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How instructional audio can help re-engage students

Students farther than 6 feet from a teacher may have trouble hearing . Those in the back of the classroom can miss 30% of what's being said.

5 min read


Young girl in denim overalls with hand to her ear for article on instructional audio

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It’s been a long, hard road for students, teachers and families these past three years. Now, with children back in classrooms full-time, educators are scrambling to adjust their teaching methods and classroom management to re-engage students.

headshot of Stephanie Meyer for article on instructional audio

Eighteen percent of students reported feeling “a lot less motivated” in school due to the COVID-19 pandemic, and 32% of students reported feeling “a little less motivated,” according to a recent survey of K–12 teachers and middle and high school students. That’s half of the student population surveyed.

Students reacclimating to new routines and social circumstances need help getting back to the business of learning. Increased inattention and disciplinary problems are leading educators back to the basics to find the right tools and strategies to re-engage students with lessons and learning.

How do we re-engage students?

Among the noise and interruptions during the pandemic, a rarely considered aid proven effective in re-engaging students is instructional audio. While instructional audio first gained traction during mask mandates and social distancing, research shows all students benefit. It even helps teachers better communicate directions and instructions. 

Once considered a support for students with hearing loss or those with auditory and processing issues like autism and attention-deficit/hyperactivity disorder, instructional audio is showing benefits for all students. It helps amplify sound equitably across the entire classroom, and that leads to greater student attention, fewer disruptions and less of a need for repeat instruction.

Research on instructional audio

Education leaders point to decades of research on instructional audio, including the Mainstream Amplification Resource Room Project conducted by the US Department of Education. The study concluded that various students (those with learning loss, students in the back of classrooms, students with learning differences, non-native English speakers and others) benefit from instructional audio solutions.

The study offers several examples. In Utah, leaders credited instructional audio for successfully reversing a two-year downward trend in achievement test outcomes for fourth- and fifth-grade students. Those in amplified classrooms showed a 10% to 15% increase in Stanford Achievement Test scores.

While most people consider student hearing a given, studies reveal a different story. Students need to be within 6 feet of a teacher for maximum intelligibility. Even at 6 feet, students show a 17% loss in critical speech recognition, and those at the back of the classroom may miss up to 30% of a teacher’s words. Students missing essential information are either asking the teacher to repeat it or, cognitively drained of energy, simply tune out.

What’s the benefit of instructional audio?

Instructional audio is especially valuable for young learners. A young person’s auditory network is not fully developed until age 15. The youngest students don’t have the benefit of life experiences to fill in the gaps from unfamiliar words. They easily miss phonetic sounds such as P or SH, F and S. These soft, high-frequency consonant sounds are critical for early language and literacy development and influence overall academic achievement.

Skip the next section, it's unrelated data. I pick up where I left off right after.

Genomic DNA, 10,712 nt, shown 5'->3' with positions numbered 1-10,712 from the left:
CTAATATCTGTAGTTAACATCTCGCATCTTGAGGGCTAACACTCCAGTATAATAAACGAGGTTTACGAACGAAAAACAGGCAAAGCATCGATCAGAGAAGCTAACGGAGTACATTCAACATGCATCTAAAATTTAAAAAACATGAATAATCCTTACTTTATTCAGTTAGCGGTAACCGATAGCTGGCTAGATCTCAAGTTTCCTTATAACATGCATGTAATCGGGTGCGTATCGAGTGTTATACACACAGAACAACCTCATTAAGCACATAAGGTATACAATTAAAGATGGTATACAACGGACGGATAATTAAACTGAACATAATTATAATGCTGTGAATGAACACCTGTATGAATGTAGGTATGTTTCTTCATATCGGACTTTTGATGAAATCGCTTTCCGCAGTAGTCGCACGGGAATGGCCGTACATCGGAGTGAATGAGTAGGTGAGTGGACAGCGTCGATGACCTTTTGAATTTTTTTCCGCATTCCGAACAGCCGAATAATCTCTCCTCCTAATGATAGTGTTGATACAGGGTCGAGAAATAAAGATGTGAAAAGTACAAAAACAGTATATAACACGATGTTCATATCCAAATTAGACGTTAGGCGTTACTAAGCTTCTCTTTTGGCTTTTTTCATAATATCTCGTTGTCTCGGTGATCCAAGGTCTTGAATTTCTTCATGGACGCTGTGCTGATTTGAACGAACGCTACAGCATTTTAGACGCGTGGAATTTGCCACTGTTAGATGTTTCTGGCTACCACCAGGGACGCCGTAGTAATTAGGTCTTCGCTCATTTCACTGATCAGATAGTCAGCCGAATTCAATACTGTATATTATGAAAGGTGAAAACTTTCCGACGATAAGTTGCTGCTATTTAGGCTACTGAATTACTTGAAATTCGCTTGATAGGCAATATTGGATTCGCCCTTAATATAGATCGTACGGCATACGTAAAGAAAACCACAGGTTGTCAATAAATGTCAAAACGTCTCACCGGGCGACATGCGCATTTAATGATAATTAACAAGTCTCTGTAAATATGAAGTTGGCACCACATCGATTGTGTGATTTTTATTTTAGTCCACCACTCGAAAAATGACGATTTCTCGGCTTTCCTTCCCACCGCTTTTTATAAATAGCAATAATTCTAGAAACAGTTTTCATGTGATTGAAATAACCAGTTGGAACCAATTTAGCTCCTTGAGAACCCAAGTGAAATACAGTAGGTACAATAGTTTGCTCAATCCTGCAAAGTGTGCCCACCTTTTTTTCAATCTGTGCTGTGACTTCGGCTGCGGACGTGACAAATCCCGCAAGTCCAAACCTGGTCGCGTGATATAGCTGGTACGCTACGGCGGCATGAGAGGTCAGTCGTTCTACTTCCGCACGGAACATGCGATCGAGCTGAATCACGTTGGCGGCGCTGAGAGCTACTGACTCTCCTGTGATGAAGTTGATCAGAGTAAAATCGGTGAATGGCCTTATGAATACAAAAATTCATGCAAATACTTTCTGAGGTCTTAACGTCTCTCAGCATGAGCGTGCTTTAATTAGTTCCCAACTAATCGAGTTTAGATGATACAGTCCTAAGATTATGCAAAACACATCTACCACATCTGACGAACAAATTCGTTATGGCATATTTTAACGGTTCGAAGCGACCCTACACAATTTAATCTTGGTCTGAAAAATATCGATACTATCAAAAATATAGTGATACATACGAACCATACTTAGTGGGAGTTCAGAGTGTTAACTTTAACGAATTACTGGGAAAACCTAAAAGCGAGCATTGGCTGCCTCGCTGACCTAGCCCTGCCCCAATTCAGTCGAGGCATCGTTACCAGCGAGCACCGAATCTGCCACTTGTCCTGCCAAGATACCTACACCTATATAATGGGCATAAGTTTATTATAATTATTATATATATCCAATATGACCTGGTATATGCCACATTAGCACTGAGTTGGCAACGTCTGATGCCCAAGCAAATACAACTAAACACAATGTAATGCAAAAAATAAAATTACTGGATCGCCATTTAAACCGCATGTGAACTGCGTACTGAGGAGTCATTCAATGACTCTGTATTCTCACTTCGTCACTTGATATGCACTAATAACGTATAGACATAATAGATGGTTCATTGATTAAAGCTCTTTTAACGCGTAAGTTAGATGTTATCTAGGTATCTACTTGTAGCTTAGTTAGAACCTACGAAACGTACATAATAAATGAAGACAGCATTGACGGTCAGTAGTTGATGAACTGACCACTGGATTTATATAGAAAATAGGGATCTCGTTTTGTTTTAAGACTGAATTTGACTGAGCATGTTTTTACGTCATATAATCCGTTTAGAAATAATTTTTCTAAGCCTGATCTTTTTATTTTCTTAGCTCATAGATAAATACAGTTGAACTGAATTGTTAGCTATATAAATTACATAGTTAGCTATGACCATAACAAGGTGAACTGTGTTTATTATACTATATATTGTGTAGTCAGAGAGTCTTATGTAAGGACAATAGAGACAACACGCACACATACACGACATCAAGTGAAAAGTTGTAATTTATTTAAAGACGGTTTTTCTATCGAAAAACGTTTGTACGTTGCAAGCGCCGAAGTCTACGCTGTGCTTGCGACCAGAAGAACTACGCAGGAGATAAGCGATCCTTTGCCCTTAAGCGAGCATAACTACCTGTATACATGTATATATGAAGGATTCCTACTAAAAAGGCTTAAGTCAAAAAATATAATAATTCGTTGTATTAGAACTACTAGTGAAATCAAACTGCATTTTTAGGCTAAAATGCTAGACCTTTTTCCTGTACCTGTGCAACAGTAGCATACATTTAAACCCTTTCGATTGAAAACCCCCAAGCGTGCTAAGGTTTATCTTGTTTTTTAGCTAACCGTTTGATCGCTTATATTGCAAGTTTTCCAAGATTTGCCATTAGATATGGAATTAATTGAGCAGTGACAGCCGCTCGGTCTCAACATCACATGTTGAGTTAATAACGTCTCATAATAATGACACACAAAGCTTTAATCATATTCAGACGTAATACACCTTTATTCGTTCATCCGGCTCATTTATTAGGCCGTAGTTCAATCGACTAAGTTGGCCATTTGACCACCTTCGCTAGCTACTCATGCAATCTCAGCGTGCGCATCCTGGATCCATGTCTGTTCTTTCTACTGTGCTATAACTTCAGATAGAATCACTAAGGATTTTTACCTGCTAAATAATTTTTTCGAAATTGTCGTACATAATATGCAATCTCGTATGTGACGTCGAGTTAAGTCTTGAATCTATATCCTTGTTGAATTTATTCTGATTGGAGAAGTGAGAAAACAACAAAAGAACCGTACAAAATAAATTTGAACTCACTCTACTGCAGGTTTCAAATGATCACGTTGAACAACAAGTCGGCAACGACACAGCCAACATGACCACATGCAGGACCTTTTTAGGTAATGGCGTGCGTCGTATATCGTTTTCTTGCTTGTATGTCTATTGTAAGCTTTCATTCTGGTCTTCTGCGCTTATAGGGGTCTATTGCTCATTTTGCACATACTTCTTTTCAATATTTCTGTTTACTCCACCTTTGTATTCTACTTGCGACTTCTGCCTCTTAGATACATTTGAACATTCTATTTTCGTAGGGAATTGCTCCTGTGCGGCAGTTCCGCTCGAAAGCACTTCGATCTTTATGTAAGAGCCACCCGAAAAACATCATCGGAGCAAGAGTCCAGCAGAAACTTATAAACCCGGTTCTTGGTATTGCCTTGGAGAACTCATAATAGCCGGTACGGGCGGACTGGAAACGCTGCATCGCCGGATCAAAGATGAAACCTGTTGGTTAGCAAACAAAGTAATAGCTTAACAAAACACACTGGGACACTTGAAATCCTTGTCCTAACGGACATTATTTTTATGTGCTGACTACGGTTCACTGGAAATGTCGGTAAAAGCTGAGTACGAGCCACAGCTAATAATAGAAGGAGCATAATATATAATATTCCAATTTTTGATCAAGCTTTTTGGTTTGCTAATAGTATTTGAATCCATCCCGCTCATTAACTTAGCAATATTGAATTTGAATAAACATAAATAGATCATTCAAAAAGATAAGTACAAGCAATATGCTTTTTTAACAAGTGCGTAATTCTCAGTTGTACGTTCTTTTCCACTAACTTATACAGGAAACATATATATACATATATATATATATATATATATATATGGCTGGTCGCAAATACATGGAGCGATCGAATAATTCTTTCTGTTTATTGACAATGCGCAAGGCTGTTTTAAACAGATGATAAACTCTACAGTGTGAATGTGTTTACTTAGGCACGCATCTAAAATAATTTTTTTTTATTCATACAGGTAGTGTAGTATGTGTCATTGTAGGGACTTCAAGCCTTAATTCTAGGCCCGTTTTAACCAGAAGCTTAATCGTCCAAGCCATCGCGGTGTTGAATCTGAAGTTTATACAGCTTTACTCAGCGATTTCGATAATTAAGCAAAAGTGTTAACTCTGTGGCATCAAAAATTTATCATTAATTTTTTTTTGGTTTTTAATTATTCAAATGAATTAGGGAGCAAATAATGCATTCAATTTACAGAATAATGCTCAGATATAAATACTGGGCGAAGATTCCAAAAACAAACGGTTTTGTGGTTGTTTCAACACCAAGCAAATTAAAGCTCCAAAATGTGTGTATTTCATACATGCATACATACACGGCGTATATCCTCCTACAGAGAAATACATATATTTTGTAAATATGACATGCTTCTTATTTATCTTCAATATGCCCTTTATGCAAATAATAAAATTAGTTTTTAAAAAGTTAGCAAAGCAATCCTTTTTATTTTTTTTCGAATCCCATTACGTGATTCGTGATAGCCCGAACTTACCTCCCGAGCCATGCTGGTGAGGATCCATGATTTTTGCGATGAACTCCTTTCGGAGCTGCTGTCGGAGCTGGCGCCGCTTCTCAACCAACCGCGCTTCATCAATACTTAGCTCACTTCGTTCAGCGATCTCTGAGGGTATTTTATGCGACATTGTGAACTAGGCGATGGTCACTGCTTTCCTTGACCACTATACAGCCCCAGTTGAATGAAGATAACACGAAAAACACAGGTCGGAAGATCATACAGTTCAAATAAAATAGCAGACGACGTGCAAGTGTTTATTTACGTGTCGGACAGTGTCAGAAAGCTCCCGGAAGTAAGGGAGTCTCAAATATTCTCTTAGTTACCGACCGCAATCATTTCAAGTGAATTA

On top of this, an amplified voice (not a louder voice) helps with attention. When speech is clear and intelligible, every consonant resonates, which promotes comprehension and lessens strain for listeners.

Many students report that instructional audio makes it seem as if a teacher is talking directly to them. Lessons can be more personalized. And class discussions can take on a new dimension. When students are handed a microphone, they hear their own words, which elevates their feeling of importance. No matter how softly they speak, their voice is heard by all. As students feel more personally invested in their lessons, the level of connectedness increases, and the total teaching experience becomes richer.

Instructional audio provides essential assistance for teachers. Most teachers talk about using their teacher voice during lessons. Projecting a voice across a classroom all day is tough on the vocal cords and personally draining. In fact, while teachers are just 4.2% of the U.S. workforce, teachers make up 20% of all voice clinic clients. Instructional audio allows teachers to speak at normal levels, saving their voice while giving them confidence that all students will hear every word and stay engaged.

Success at Rio Rancho Public Schools

My district, Rio Rancho Public Schools in New Mexico, is an excellent example of an engaged student population. Most of the district is equipped with an instructional audio solution, and I love the support from the administrators and staff. As an audiologist, I’m especially pleased that not only do the systems level the playing field around listening and learning for students with auditory needs, they provide an equitable listening environment for all our students. 

As schools and districts search for ways to re-engage students post-pandemic, instructional audio is a practical solution worth the investment.


Stephanie Meyer is an audiologist for Rio Rancho Public Schools in New Mexico. The district uses Lightspeed to engage students and provide an equitable listening environment.  

Opinions expressed by SmartBrief contributors are their own. 


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